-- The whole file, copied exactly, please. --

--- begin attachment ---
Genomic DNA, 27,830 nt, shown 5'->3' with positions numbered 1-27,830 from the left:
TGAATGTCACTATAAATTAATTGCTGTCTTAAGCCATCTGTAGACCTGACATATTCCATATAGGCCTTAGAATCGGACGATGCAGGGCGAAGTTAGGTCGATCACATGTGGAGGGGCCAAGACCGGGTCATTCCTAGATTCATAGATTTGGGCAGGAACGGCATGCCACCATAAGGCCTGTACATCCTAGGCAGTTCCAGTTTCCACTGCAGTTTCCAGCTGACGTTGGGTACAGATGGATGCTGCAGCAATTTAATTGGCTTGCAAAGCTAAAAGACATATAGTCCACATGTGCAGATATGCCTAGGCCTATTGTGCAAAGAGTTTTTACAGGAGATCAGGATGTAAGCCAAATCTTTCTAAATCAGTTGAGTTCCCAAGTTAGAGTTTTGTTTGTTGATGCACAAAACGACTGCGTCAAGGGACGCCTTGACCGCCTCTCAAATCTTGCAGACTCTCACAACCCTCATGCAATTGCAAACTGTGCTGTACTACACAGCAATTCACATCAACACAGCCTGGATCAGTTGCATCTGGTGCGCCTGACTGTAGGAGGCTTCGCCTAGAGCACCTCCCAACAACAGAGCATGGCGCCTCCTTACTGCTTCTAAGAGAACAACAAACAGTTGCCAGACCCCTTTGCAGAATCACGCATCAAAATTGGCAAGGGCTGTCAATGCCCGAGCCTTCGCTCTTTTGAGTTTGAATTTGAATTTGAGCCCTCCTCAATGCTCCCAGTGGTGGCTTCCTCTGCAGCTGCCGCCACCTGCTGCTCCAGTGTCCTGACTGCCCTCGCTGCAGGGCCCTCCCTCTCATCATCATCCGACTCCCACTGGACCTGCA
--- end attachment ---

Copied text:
Genomic DNA, 27,830 nt, shown 5'->3' with positions numbered 1-27,830 from the left:
TGAATGTCACTATAAATTAATTGCTGTCTTAAGCCATCTGTAGACCTGACATATTCCATATAGGCCTTAGAATCGGACGATGCAGGGCGAAGTTAGGTCGATCACATGTGGAGGGGCCAAGACCGGGTCATTCCTAGATTCATAGATTTGGGCAGGAACGGCATGCCACCATAAGGCCTGTACATCCTAGGCAGTTCCAGTTTCCACTGCAGTTTCCAGCTGACGTTGGGTACAGATGGATGCTGCAGCAATTTAATTGGCTTGCAAAGCTAAAAGACATATAGTCCACATGTGCAGATATGCCTAGGCCTATTGTGCAAAGAGTTTTTACAGGAGATCAGGATGTAAGCCAAATCTTTCTAAATCAGTTGAGTTCCCAAGTTAGAGTTTTGTTTGTTGATGCACAAAACGACTGCGTCAAGGGACGCCTTGACCGCCTCTCAAATCTTGCAGACTCTCACAACCCTCATGCAATTGCAAACTGTGCTGTACTACACAGCAATTCACATCAACACAGCCTGGATCAGTTGCATCTGGTGCGCCTGACTGTAGGAGGCTTCGCCTAGAGCACCTCCCAACAACAGAGCATGGCGCCTCCTTACTGCTTCTAAGAGAACAACAAACAGTTGCCAGACCCCTTTGCAGAATCACGCATCAAAATTGGCAAGGGCTGTCAATGCCCGAGCCTTCGCTCTTTTGAGTTTGAATTTGAATTTGAGCCCTCCTCAATGCTCCCAGTGGTGGCTTCCTCTGCAGCTGCCGCCACCTGCTGCTCCAGTGTCCTGACTGCCCTCGCTGCAGGGCCCTCCCTCTCATCATCATCCGACTCCCACTGGACCTGCA